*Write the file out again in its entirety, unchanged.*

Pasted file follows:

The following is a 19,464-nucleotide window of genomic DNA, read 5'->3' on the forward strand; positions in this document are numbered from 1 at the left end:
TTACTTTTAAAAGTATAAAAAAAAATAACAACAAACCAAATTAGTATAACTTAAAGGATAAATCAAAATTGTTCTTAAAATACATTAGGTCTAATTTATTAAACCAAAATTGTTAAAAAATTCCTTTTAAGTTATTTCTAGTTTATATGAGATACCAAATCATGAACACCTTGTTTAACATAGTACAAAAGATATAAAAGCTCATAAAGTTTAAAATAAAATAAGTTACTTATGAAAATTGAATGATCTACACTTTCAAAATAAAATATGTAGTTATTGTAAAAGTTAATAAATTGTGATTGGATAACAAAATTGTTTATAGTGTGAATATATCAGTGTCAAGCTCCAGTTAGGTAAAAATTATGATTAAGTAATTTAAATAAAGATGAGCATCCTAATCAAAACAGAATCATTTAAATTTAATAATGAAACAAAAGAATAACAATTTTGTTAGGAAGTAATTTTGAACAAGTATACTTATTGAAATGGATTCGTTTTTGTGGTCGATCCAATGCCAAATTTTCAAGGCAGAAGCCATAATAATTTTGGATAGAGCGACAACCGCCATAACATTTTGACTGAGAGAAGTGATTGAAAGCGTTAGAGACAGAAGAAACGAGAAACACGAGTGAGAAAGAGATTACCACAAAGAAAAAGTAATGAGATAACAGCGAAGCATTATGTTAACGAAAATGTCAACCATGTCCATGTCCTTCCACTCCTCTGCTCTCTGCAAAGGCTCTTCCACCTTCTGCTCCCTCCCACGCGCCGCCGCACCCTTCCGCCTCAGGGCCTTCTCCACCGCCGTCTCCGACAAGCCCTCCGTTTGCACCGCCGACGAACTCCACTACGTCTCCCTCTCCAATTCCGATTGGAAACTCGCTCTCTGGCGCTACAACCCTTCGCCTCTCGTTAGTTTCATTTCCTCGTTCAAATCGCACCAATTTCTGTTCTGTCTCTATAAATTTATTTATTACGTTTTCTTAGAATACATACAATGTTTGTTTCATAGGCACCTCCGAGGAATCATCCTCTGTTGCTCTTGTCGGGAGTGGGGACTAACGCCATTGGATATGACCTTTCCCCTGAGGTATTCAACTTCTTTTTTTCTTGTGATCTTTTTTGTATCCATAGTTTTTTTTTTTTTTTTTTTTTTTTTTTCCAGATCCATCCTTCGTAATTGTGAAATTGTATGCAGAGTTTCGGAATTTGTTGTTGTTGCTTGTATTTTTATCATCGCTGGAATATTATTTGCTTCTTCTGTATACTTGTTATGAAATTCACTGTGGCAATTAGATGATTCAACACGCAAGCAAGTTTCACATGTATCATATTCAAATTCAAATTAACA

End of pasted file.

The following is a 19,464-nucleotide window of genomic DNA, read 5'->3' on the forward strand; positions in this document are numbered from 1 at the left end:
TTACTTTTAAAAGTATAAAAAAAAATAACAACAAACCAAATTAGTATAACTTAAAGGATAAATCAAAATTGTTCTTAAAATACATTAGGTCTAATTTATTAAACCAAAATTGTTAAAAAATTCCTTTTAAGTTATTTCTAGTTTATATGAGATACCAAATCATGAACACCTTGTTTAACATAGTACAAAAGATATAAAAGCTCATAAAGTTTAAAATAAAATAAGTTACTTATGAAAATTGAATGATCTACACTTTCAAAATAAAATATGTAGTTATTGTAAAAGTTAATAAATTGTGATTGGATAACAAAATTGTTTATAGTGTGAATATATCAGTGTCAAGCTCCAGTTAGGTAAAAATTATGATTAAGTAATTTAAATAAAGATGAGCATCCTAATCAAAACAGAATCATTTAAATTTAATAATGAAACAAAAGAATAACAATTTTGTTAGGAAGTAATTTTGAACAAGTATACTTATTGAAATGGATTCGTTTTTGTGGTCGATCCAATGCCAAATTTTCAAGGCAGAAGCCATAATAATTTTGGATAGAGCGACAACCGCCATAACATTTTGACTGAGAGAAGTGATTGAAAGCGTTAGAGACAGAAGAAACGAGAAACACGAGTGAGAAAGAGATTACCACAAAGAAAAAGTAATGAGATAACAGCGAAGCATTATGTTAACGAAAATGTCAACCATGTCCATGTCCTTCCACTCCTCTGCTCTCTGCAAAGGCTCTTCCACCTTCTGCTCCCTCCCACGCGCCGCCGCACCCTTCCGCCTCAGGGCCTTCTCCACCGCCGTCTCCGACAAGCCCTCCGTTTGCACCGCCGACGAACTCCACTACGTCTCCCTCTCCAATTCCGATTGGAAACTCGCTCTCTGGCGCTACAACCCTTCGCCTCTCGTTAGTTTCATTTCCTCGTTCAAATCGCACCAATTTCTGTTCTGTCTCTATAAATTTATTTATTACGTTTTCTTAGAATACATACAATGTTTGTTTCATAGGCACCTCCGAGGAATCATCCTCTGTTGCTCTTGTCGGGAGTGGGGACTAACGCCATTGGATATGACCTTTCCCCTGAGGTATTCAACTTCTTTTTTTCTTGTGATCTTTTTTGTATCCATAGTTTTTTTTTTTTTTTTTTTTTTTTTTTCCAGATCCATCCTTCGTAATTGTGAAATTGTATGCAGAGTTTCGGAATTTGTTGTTGTTGCTTGTATTTTTATCATCGCTGGAATATTATTTGCTTCTTCTGTATACTTGTTATGAAATTCACTGTGGCAATTAGATGATTCAACACGCAAGCAAGTTTCACATGTATCATATTCAAATTCAAATTAACA